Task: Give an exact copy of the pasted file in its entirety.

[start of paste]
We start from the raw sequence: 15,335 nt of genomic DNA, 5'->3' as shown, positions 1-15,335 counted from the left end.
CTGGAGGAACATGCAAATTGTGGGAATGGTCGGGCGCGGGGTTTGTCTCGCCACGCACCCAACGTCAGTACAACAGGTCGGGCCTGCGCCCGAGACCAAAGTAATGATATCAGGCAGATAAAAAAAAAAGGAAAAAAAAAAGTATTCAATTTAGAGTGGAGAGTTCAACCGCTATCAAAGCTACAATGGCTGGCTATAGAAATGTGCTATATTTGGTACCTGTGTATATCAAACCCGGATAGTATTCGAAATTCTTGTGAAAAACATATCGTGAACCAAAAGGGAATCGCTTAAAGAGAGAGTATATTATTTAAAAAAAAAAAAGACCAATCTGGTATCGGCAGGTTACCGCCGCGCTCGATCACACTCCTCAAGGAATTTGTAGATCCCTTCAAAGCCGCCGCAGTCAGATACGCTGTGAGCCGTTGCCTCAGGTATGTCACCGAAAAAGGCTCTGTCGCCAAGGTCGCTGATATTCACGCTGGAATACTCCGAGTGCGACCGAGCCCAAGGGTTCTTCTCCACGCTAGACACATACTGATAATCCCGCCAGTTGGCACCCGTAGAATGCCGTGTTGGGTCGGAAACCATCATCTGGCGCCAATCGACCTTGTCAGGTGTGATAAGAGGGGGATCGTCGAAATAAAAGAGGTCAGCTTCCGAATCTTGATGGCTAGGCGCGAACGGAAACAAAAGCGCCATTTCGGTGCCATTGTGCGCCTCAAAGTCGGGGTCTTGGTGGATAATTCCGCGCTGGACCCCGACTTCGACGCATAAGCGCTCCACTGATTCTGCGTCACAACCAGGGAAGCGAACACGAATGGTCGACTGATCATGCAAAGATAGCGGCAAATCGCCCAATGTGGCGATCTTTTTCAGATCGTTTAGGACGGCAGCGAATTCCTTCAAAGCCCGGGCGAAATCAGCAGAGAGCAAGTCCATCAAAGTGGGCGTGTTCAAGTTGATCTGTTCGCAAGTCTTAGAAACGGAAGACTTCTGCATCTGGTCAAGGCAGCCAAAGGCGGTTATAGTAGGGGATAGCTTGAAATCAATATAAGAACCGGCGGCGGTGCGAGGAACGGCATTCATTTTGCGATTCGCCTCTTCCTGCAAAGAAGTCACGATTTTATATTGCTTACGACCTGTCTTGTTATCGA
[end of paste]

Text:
We start from the raw sequence: 15,335 nt of genomic DNA, 5'->3' as shown, positions 1-15,335 counted from the left end.
CTGGAGGAACATGCAAATTGTGGGAATGGTCGGGCGCGGGGTTTGTCTCGCCACGCACCCAACGTCAGTACAACAGGTCGGGCCTGCGCCCGAGACCAAAGTAATGATATCAGGCAGATAAAAAAAAAAGGAAAAAAAAAAGTATTCAATTTAGAGTGGAGAGTTCAACCGCTATCAAAGCTACAATGGCTGGCTATAGAAATGTGCTATATTTGGTACCTGTGTATATCAAACCCGGATAGTATTCGAAATTCTTGTGAAAAACATATCGTGAACCAAAAGGGAATCGCTTAAAGAGAGAGTATATTATTTAAAAAAAAAAAAGACCAATCTGGTATCGGCAGGTTACCGCCGCGCTCGATCACACTCCTCAAGGAATTTGTAGATCCCTTCAAAGCCGCCGCAGTCAGATACGCTGTGAGCCGTTGCCTCAGGTATGTCACCGAAAAAGGCTCTGTCGCCAAGGTCGCTGATATTCACGCTGGAATACTCCGAGTGCGACCGAGCCCAAGGGTTCTTCTCCACGCTAGACACATACTGATAATCCCGCCAGTTGGCACCCGTAGAATGCCGTGTTGGGTCGGAAACCATCATCTGGCGCCAATCGACCTTGTCAGGTGTGATAAGAGGGGGATCGTCGAAATAAAAGAGGTCAGCTTCCGAATCTTGATGGCTAGGCGCGAACGGAAACAAAAGCGCCATTTCGGTGCCATTGTGCGCCTCAAAGTCGGGGTCTTGGTGGATAATTCCGCGCTGGACCCCGACTTCGACGCATAAGCGCTCCACTGATTCTGCGTCACAACCAGGGAAGCGAACACGAATGGTCGACTGATCATGCAAAGATAGCGGCAAATCGCCCAATGTGGCGATCTTTTTCAGATCGTTTAGGACGGCAGCGAATTCCTTCAAAGCCCGGGCGAAATCAGCAGAGAGCAAGTCCATCAAAGTGGGCGTGTTCAAGTTGATCTGTTCGCAAGTCTTAGAAACGGAAGACTTCTGCATCTGGTCAAGGCAGCCAAAGGCGGTTATAGTAGGGGATAGCTTGAAATCAATATAAGAACCGGCGGCGGTGCGAGGAACGGCATTCATTTTGCGATTCGCCTCTTCCTGCAAAGAAGTCACGATTTTATATTGCTTACGACCTGTCTTGTTATCGA